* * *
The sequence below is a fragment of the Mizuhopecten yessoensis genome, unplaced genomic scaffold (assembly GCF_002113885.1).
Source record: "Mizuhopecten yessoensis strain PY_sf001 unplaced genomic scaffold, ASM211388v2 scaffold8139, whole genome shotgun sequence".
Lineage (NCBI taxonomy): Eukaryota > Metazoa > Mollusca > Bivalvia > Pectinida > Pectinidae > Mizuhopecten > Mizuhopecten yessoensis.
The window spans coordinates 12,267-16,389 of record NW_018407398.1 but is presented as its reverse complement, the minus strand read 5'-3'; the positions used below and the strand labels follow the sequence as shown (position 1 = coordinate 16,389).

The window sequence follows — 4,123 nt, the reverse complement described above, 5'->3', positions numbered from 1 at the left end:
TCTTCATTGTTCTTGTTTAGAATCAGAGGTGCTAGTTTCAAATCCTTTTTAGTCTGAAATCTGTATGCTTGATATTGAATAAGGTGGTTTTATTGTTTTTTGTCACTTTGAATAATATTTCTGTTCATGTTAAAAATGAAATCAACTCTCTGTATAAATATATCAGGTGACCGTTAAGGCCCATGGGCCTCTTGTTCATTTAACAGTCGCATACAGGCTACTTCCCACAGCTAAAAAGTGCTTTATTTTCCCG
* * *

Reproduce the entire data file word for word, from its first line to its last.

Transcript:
The sequence below is a fragment of the Mizuhopecten yessoensis genome, unplaced genomic scaffold (assembly GCF_002113885.1).
Source record: "Mizuhopecten yessoensis strain PY_sf001 unplaced genomic scaffold, ASM211388v2 scaffold8139, whole genome shotgun sequence".
Lineage (NCBI taxonomy): Eukaryota > Metazoa > Mollusca > Bivalvia > Pectinida > Pectinidae > Mizuhopecten > Mizuhopecten yessoensis.
The window spans coordinates 12,267-16,389 of record NW_018407398.1 but is presented as its reverse complement, the minus strand read 5'-3'; the positions used below and the strand labels follow the sequence as shown (position 1 = coordinate 16,389).

The window sequence follows — 4,123 nt, the reverse complement described above, 5'->3', positions numbered from 1 at the left end:
TCTTCATTGTTCTTGTTTAGAATCAGAGGTGCTAGTTTCAAATCCTTTTTAGTCTGAAATCTGTATGCTTGATATTGAATAAGGTGGTTTTATTGTTTTTTGTCACTTTGAATAATATTTCTGTTCATGTTAAAAATGAAATCAACTCTCTGTATAAATATATCAGGTGACCGTTAAGGCCCATGGGCCTCTTGTTCATTTAACAGTCGCATACAGGCTACTTCCCACAGCTAAAAAGTGCTTTATTTTCCCG